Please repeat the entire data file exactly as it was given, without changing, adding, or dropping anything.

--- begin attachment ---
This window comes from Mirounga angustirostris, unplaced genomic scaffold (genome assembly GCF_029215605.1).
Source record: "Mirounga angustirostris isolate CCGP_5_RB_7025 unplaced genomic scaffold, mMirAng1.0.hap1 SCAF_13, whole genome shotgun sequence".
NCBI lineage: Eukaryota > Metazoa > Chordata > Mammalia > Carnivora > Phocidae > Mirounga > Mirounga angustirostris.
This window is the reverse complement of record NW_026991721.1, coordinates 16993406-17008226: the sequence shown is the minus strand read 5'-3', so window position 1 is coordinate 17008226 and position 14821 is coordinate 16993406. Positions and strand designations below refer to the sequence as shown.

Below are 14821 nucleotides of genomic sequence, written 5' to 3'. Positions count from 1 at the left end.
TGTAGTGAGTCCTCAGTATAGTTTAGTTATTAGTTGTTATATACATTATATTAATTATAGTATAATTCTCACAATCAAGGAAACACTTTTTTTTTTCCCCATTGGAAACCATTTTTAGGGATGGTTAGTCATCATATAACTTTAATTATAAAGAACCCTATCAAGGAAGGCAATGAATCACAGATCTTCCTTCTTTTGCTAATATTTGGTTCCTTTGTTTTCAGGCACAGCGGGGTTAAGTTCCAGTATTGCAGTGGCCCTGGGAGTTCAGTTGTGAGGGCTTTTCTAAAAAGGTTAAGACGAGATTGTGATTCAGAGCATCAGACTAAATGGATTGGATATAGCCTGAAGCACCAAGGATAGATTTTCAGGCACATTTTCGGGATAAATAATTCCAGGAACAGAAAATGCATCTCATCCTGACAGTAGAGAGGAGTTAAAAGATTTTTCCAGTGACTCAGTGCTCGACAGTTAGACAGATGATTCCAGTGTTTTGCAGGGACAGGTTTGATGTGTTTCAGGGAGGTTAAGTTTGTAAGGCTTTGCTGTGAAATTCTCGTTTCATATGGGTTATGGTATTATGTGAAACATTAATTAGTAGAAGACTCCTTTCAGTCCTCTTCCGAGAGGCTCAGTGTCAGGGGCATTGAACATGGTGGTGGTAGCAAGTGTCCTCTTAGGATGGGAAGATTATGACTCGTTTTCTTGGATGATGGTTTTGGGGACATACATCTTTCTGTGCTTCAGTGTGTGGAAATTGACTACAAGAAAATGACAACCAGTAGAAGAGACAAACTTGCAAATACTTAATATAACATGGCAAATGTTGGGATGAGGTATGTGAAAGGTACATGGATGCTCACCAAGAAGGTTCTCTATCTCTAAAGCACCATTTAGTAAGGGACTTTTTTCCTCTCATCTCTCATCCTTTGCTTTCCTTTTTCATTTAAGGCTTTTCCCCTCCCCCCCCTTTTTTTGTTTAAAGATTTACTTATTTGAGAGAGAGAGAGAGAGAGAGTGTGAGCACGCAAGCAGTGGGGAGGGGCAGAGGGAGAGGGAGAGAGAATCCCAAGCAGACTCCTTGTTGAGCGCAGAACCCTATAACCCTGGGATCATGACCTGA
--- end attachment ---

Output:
This window comes from Mirounga angustirostris, unplaced genomic scaffold (genome assembly GCF_029215605.1).
Source record: "Mirounga angustirostris isolate CCGP_5_RB_7025 unplaced genomic scaffold, mMirAng1.0.hap1 SCAF_13, whole genome shotgun sequence".
NCBI lineage: Eukaryota > Metazoa > Chordata > Mammalia > Carnivora > Phocidae > Mirounga > Mirounga angustirostris.
This window is the reverse complement of record NW_026991721.1, coordinates 16993406-17008226: the sequence shown is the minus strand read 5'-3', so window position 1 is coordinate 17008226 and position 14821 is coordinate 16993406. Positions and strand designations below refer to the sequence as shown.

Below are 14821 nucleotides of genomic sequence, written 5' to 3'. Positions count from 1 at the left end.
TGTAGTGAGTCCTCAGTATAGTTTAGTTATTAGTTGTTATATACATTATATTAATTATAGTATAATTCTCACAATCAAGGAAACACTTTTTTTTTTCCCCATTGGAAACCATTTTTAGGGATGGTTAGTCATCATATAACTTTAATTATAAAGAACCCTATCAAGGAAGGCAATGAATCACAGATCTTCCTTCTTTTGCTAATATTTGGTTCCTTTGTTTTCAGGCACAGCGGGGTTAAGTTCCAGTATTGCAGTGGCCCTGGGAGTTCAGTTGTGAGGGCTTTTCTAAAAAGGTTAAGACGAGATTGTGATTCAGAGCATCAGACTAAATGGATTGGATATAGCCTGAAGCACCAAGGATAGATTTTCAGGCACATTTTCGGGATAAATAATTCCAGGAACAGAAAATGCATCTCATCCTGACAGTAGAGAGGAGTTAAAAGATTTTTCCAGTGACTCAGTGCTCGACAGTTAGACAGATGATTCCAGTGTTTTGCAGGGACAGGTTTGATGTGTTTCAGGGAGGTTAAGTTTGTAAGGCTTTGCTGTGAAATTCTCGTTTCATATGGGTTATGGTATTATGTGAAACATTAATTAGTAGAAGACTCCTTTCAGTCCTCTTCCGAGAGGCTCAGTGTCAGGGGCATTGAACATGGTGGTGGTAGCAAGTGTCCTCTTAGGATGGGAAGATTATGACTCGTTTTCTTGGATGATGGTTTTGGGGACATACATCTTTCTGTGCTTCAGTGTGTGGAAATTGACTACAAGAAAATGACAACCAGTAGAAGAGACAAACTTGCAAATACTTAATATAACATGGCAAATGTTGGGATGAGGTATGTGAAAGGTACATGGATGCTCACCAAGAAGGTTCTCTATCTCTAAAGCACCATTTAGTAAGGGACTTTTTTCCTCTCATCTCTCATCCTTTGCTTTCCTTTTTCATTTAAGGCTTTTCCCCTCCCCCCCCTTTTTTTGTTTAAAGATTTACTTATTTGAGAGAGAGAGAGAGAGAGAGTGTGAGCACGCAAGCAGTGGGGAGGGGCAGAGGGAGAGGGAGAGAGAATCCCAAGCAGACTCCTTGTTGAGCGCAGAACCCTATAACCCTGGGATCATGACCTGA